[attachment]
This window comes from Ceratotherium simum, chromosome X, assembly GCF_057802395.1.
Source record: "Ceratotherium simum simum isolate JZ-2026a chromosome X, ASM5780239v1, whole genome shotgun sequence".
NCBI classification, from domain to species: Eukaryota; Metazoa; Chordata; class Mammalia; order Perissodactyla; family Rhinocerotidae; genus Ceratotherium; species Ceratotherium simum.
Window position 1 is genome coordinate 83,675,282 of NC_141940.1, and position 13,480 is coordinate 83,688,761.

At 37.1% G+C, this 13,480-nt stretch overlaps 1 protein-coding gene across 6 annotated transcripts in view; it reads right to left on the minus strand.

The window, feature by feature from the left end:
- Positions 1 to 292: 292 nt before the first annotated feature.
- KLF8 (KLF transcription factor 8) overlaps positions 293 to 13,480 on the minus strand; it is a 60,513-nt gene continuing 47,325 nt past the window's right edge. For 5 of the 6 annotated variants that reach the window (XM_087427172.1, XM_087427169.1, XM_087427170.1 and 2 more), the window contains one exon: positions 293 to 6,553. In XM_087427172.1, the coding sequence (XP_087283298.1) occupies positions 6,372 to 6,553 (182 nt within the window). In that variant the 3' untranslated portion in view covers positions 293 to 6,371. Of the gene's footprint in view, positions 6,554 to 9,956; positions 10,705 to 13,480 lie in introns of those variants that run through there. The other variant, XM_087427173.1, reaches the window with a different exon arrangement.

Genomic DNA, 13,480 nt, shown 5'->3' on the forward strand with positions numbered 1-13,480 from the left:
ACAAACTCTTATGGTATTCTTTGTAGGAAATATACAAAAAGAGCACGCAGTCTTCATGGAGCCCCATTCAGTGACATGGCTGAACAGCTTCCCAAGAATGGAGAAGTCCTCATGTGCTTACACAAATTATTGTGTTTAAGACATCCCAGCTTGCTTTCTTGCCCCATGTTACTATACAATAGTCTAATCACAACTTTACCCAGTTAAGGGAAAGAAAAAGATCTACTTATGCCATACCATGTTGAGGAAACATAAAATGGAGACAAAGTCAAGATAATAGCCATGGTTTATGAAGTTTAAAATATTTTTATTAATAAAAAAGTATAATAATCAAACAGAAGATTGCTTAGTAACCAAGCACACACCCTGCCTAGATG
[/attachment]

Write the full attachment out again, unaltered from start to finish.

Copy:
This window comes from Ceratotherium simum, chromosome X, assembly GCF_057802395.1.
Source record: "Ceratotherium simum simum isolate JZ-2026a chromosome X, ASM5780239v1, whole genome shotgun sequence".
NCBI classification, from domain to species: Eukaryota; Metazoa; Chordata; class Mammalia; order Perissodactyla; family Rhinocerotidae; genus Ceratotherium; species Ceratotherium simum.
Window position 1 is genome coordinate 83,675,282 of NC_141940.1, and position 13,480 is coordinate 83,688,761.

At 37.1% G+C, this 13,480-nt stretch overlaps 1 protein-coding gene across 6 annotated transcripts in view; it reads right to left on the minus strand.

The window, feature by feature from the left end:
- Positions 1 to 292: 292 nt before the first annotated feature.
- KLF8 (KLF transcription factor 8) overlaps positions 293 to 13,480 on the minus strand; it is a 60,513-nt gene continuing 47,325 nt past the window's right edge. For 5 of the 6 annotated variants that reach the window (XM_087427172.1, XM_087427169.1, XM_087427170.1 and 2 more), the window contains one exon: positions 293 to 6,553. In XM_087427172.1, the coding sequence (XP_087283298.1) occupies positions 6,372 to 6,553 (182 nt within the window). In that variant the 3' untranslated portion in view covers positions 293 to 6,371. Of the gene's footprint in view, positions 6,554 to 9,956; positions 10,705 to 13,480 lie in introns of those variants that run through there. The other variant, XM_087427173.1, reaches the window with a different exon arrangement.

Genomic DNA, 13,480 nt, shown 5'->3' on the forward strand with positions numbered 1-13,480 from the left:
ACAAACTCTTATGGTATTCTTTGTAGGAAATATACAAAAAGAGCACGCAGTCTTCATGGAGCCCCATTCAGTGACATGGCTGAACAGCTTCCCAAGAATGGAGAAGTCCTCATGTGCTTACACAAATTATTGTGTTTAAGACATCCCAGCTTGCTTTCTTGCCCCATGTTACTATACAATAGTCTAATCACAACTTTACCCAGTTAAGGGAAAGAAAAAGATCTACTTATGCCATACCATGTTGAGGAAACATAAAATGGAGACAAAGTCAAGATAATAGCCATGGTTTATGAAGTTTAAAATATTTTTATTAATAAAAAAGTATAATAATCAAACAGAAGATTGCTTAGTAACCAAGCACACACCCTGCCTAGATG